The Howlett keeps on giving
Bevan Honey by Nikki Miller
When the opportunity came to subscribe to Bevan Honey’s Mark Howlett Foundation Commission (MHFC) in 2008 it was a no-brainer for me: help support Bevan make work and receive an artwork in return at the end of the process. The question was, what difference would this support make, if any, to his practice?
Over 20 years the Mark Howlett Foundation (MHF) did many good things for artists but at its very core was support for 14 mid-career Western Australian artists. It was a pioneering model of support for the visual arts in this State, a prototype of crowdfunding before the word had been invented.
For Bevan it was, “…a fantastic thing to be offered. To have faith shown in your practice before you do it…”
Bevan Honey’s impressive CV documents one of this State’s most consistent artists. However, in conversation he reveals something the CV doesn’t: how enormously influential the MHFC has been to his subsequent output.
Offered uninterrupted time to create, Bevan did the sensible thing and “went nuts” pursuing all of his ideas.
“I lacked restraint initially, everything was quite unfinished,” he says.
But towards the middle of the MHF term, with the grip of an approaching deadline, he reined in his focus.
In the 2009 catalogue to Bevan’s MHF#13 show there is a lengthy quote describing his intention to draw every day of the commission, and the challenges and learning arising from this self-set task. Five years later the artist smiles as I read him this quote and confirms that he still recalls the drawing process as the defining event of his MHF Commission. “Drawing was the constant,” Bevan says.
Some of those early MHF drawings show forms rising into three dimensions. These same forms keep emerging and evolving in his subsequent shows – two solo shows at Galerie Dusseldorf (2009, 2012) and another at Perth Institute of Contemporary Arts (PICA) in 2010. A resurging confidence was evident in the PICA show, culminating in his drawing machine entitled ‘Burn Out (state dependent memory)’. At its essence are several of Bevan’s recurrent artistic concerns: probing our constructed environment; excess; and obsession. This, like all great artwork, reveals ineffable, subtle truths and keeps giving when you return to it.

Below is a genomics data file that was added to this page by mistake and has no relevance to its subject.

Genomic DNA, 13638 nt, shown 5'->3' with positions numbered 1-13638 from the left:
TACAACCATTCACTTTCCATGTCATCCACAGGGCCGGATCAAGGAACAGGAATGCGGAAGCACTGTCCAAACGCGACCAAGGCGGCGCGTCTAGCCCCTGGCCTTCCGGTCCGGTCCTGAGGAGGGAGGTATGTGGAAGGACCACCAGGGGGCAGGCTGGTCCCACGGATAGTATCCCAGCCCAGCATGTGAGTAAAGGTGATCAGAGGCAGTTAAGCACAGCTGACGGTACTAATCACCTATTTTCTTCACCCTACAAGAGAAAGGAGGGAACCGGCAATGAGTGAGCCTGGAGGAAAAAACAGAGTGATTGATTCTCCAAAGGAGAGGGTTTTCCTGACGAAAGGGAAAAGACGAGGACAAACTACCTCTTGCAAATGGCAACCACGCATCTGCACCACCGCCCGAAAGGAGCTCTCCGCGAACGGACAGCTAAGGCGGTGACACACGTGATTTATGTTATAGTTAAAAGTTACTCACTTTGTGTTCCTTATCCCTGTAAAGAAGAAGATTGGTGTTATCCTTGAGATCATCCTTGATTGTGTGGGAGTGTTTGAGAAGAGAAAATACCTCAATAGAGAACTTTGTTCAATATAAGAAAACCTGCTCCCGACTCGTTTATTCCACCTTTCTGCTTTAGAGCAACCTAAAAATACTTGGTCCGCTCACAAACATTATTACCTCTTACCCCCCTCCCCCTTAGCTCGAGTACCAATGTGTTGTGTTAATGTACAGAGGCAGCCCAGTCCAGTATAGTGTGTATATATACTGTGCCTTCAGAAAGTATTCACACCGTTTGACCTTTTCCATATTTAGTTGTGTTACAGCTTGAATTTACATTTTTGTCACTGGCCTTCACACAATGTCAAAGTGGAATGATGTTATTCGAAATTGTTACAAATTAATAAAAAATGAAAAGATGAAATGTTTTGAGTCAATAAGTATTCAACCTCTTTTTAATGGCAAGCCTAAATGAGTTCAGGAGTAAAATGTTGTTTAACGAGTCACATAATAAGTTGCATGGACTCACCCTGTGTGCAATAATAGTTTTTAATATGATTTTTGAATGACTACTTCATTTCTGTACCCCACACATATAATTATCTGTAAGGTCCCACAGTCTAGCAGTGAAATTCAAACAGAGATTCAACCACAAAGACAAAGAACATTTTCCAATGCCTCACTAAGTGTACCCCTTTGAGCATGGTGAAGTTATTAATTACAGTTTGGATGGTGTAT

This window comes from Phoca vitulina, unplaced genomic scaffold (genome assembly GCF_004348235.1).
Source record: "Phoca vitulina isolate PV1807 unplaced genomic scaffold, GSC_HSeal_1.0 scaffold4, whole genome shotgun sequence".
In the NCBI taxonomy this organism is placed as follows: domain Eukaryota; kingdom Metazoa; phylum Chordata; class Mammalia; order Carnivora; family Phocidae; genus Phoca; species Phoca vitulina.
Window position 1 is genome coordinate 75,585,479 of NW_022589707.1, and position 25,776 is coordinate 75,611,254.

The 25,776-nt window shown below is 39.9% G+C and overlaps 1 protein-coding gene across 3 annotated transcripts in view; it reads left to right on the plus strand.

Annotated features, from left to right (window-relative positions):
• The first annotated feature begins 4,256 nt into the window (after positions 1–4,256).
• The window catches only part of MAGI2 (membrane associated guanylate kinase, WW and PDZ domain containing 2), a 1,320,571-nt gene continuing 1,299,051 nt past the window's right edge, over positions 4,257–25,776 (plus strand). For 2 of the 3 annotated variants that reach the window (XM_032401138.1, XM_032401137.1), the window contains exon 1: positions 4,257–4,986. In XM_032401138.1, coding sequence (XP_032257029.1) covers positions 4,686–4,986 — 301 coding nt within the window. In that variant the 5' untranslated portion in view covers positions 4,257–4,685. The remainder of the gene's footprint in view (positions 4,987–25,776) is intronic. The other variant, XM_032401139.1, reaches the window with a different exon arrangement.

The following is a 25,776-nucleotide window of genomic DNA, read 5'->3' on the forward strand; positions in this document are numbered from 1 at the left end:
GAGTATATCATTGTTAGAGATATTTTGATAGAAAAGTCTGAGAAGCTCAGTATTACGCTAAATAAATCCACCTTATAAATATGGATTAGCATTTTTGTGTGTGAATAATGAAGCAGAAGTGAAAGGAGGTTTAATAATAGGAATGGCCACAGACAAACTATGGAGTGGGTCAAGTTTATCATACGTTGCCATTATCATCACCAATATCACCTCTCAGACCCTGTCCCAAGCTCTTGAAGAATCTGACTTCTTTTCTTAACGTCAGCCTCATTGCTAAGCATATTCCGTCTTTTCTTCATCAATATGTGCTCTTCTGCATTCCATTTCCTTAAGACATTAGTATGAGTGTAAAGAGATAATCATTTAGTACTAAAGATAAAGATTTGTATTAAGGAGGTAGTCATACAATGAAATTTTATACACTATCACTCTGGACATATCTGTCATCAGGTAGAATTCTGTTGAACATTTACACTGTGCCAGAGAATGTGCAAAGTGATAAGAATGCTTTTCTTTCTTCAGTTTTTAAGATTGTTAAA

Bevan’s only reservation about the MHF Commission is one he ascribes to his own inexperience. That is, by fully throwing himself into an 18-month commission, it removed him from his regular exhibition regime. This was time lost to forging interstate and other connections. Back in 2008 the Howlett Foundation had no cache beyond the borders of Western Australia, although the MHF Board subsequently took steps to address this by initiating both a touring show and significant publication. Bevan’s observation is an interesting one, not the least because it reveals a savviness with the machinations of the contemporary artworld.
Which leads to the most surprising revelation about his MHF experience; for this artist, it was “more important to go on the Board” than to receive the actual commission. Through the MHF Board meetings he learned much about the structure of the artworld. It was eye-opening to witness how and why decisions are made.
Nevertheless, “The Howlett” counts for Bevan as the most significant support for his career to date. As for my investment? Five years on, I’m still learning the significance of the MHFC#13.
Nikki Miller is an arts consultant with Art Support Pty. Ltd and is a former Manager of Artsource.
This article featured in the Artsource Newsletter, Winter 2013.